Blood-sucking marine vampire-zombies from Belize

Rocinella signata. Fromo Brusca, R. C., V. Coelho and S. Taiti. 2001. A Guide to the Coastal Isopods of California.

Rocinella signata. From Brusca, R. C., V. Coelho and S. Taiti. 2001. A Guide to the Coastal Isopods of California.


A scene of carnage. Bay side of Ambergris Cay, Belize.

You’re snorkeling through the warm, clear waters of Belize, minding your own business. When suddenly… the very sand beneath you stirs. A cloud of rabid, arthropoid Denizens of Hell rise up. Perhaps a hundred. And they are after you. Such was the horror that unfolded when I was working on the western Atlantic smooth cockles, Laevicardium. Who knew that the facultative parasitic isopod Rocinella signata attacks humans?* The ghastly beasts attach and instantly pierce your flesh to suck blood. The experience is pretty much like stirring up a swarm of underwater hornets: attacked from every angle, constant stinging, bleeding from numerous wounds, swatting the vermin in slow motion…

The good news was that the area yielded a new species of Laevicardium, now being described. But I won’t be going back for more.

*Actually, there are several published reports of their taste for human blood.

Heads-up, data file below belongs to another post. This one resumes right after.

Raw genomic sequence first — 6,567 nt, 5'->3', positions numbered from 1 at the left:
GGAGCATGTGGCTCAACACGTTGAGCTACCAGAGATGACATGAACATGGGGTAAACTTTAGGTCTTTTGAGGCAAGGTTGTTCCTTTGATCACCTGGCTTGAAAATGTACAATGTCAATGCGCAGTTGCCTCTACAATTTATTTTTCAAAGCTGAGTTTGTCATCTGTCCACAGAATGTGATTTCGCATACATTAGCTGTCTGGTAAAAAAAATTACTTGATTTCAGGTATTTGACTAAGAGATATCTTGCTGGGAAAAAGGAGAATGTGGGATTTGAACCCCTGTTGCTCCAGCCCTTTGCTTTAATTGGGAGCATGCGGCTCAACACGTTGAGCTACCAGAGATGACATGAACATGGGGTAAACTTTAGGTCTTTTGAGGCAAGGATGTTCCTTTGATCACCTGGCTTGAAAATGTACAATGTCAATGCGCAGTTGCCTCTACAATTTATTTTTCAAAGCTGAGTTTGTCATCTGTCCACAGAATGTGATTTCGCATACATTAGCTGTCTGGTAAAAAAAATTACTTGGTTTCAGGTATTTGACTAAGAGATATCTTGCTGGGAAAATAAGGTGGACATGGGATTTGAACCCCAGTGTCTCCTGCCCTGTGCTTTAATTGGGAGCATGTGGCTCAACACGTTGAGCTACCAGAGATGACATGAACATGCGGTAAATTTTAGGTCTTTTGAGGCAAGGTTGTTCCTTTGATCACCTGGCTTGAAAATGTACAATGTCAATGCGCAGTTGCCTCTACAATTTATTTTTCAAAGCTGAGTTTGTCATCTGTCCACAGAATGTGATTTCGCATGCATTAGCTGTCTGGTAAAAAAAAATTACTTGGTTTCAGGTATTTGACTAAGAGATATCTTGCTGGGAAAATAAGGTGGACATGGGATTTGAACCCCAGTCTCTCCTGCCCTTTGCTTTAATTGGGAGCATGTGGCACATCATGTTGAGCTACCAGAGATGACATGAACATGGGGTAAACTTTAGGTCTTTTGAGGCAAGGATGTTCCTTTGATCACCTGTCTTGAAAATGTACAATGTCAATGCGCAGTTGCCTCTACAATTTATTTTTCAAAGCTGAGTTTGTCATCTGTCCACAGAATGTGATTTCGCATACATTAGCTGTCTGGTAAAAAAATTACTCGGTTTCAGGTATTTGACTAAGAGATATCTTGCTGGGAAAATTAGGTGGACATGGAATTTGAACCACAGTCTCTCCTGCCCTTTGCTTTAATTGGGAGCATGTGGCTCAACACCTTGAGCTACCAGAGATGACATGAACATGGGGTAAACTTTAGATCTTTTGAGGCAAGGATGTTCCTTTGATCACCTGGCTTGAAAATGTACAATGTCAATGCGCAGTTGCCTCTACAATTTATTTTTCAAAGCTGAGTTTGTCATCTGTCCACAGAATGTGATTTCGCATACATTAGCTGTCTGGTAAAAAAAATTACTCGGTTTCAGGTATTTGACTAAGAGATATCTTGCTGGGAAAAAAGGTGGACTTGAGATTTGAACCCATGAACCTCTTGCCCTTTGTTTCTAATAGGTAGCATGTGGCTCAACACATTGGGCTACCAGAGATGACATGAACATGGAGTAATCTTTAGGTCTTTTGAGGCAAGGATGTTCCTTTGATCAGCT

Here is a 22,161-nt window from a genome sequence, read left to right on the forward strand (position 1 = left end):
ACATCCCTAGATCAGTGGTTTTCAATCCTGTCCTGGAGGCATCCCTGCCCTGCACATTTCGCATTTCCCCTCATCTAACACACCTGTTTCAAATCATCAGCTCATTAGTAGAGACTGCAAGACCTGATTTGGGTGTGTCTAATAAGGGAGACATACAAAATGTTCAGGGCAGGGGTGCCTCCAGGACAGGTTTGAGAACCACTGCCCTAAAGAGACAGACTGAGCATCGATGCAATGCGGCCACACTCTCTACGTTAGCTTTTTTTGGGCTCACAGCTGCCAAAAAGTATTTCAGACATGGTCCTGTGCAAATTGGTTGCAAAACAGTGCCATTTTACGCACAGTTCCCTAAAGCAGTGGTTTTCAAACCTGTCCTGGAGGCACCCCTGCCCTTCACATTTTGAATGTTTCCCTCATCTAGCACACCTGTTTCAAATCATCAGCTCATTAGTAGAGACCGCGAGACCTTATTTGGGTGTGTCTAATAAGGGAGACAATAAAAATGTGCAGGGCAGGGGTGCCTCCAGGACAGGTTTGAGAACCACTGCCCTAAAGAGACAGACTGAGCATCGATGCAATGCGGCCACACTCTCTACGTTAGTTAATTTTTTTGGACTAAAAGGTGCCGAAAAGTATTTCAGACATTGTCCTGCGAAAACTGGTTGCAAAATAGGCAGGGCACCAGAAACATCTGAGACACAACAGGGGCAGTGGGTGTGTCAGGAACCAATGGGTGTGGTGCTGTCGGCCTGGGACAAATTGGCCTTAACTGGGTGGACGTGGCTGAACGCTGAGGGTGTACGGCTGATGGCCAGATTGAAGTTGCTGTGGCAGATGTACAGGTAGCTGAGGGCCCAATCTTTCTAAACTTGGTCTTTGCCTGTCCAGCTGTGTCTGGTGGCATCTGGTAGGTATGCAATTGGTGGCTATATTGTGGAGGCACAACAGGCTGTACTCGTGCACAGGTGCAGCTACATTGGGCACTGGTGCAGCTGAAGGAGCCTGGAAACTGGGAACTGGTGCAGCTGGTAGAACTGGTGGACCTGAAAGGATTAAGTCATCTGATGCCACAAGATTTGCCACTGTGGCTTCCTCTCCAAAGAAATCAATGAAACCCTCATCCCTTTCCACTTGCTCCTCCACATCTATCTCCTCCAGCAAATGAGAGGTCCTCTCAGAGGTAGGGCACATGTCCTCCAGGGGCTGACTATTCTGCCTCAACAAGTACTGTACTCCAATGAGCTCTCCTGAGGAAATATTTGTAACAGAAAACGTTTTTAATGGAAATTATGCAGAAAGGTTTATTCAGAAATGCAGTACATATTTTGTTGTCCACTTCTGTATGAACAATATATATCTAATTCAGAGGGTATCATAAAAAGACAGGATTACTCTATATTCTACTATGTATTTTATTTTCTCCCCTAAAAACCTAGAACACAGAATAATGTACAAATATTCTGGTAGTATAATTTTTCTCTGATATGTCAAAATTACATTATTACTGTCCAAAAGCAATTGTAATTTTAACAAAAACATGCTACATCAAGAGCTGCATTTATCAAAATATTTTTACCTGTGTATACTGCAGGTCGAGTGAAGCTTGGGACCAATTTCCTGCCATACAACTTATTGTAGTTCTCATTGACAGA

FMCS 2015


Shown are (L to R): Trisha Gibson, Amy Weber, Caitlin Byrne, Jackie Halmbacher. Well-grounded in front: Ieva Roznere.

The Department of Evolution, Ecology & Organismal Biology had a strong showing at the 2015 Freshwater Mollusk Conservation Society Symposium held 22-27 March 2015 in St. Charles, Missouri, USA. Ieva Roznere won the Best Student Presentation at the meeting.

Contributed oral presentations:

Roznere, I., Watters, G.T., Wolfe, B.A., Daly, M. “Health assessment of relocated freshwater mussel Amblema plicata using metabolomics.”

Weber, A., Bauer, J., Watters, G.T. “Assessment of nutritional subsidies to freshwater mussels using a multiple natural abundance isotope approach.”

Anderson, R., Welte, N., Allison, J., Clayton, J., Douglas, B., Morrison, P., Watters, G., Boyer, A., Koch, L., McGregor, M., Fisher, B., Tiemann, J. “Cooperative recovery on a landscape scale: the reintroduction of Northern Riffleshell (Epioblasma torulosa rangiana) and clubshell (Pleurobema clava) to sites in six states within their historic range.


Gibson, T., Halmbacher, J., Tiemann, J., Watters, G.T. “Egg laying in the pleurocerid Lithasia armigera (Say, 1821) – a winter’s tale.”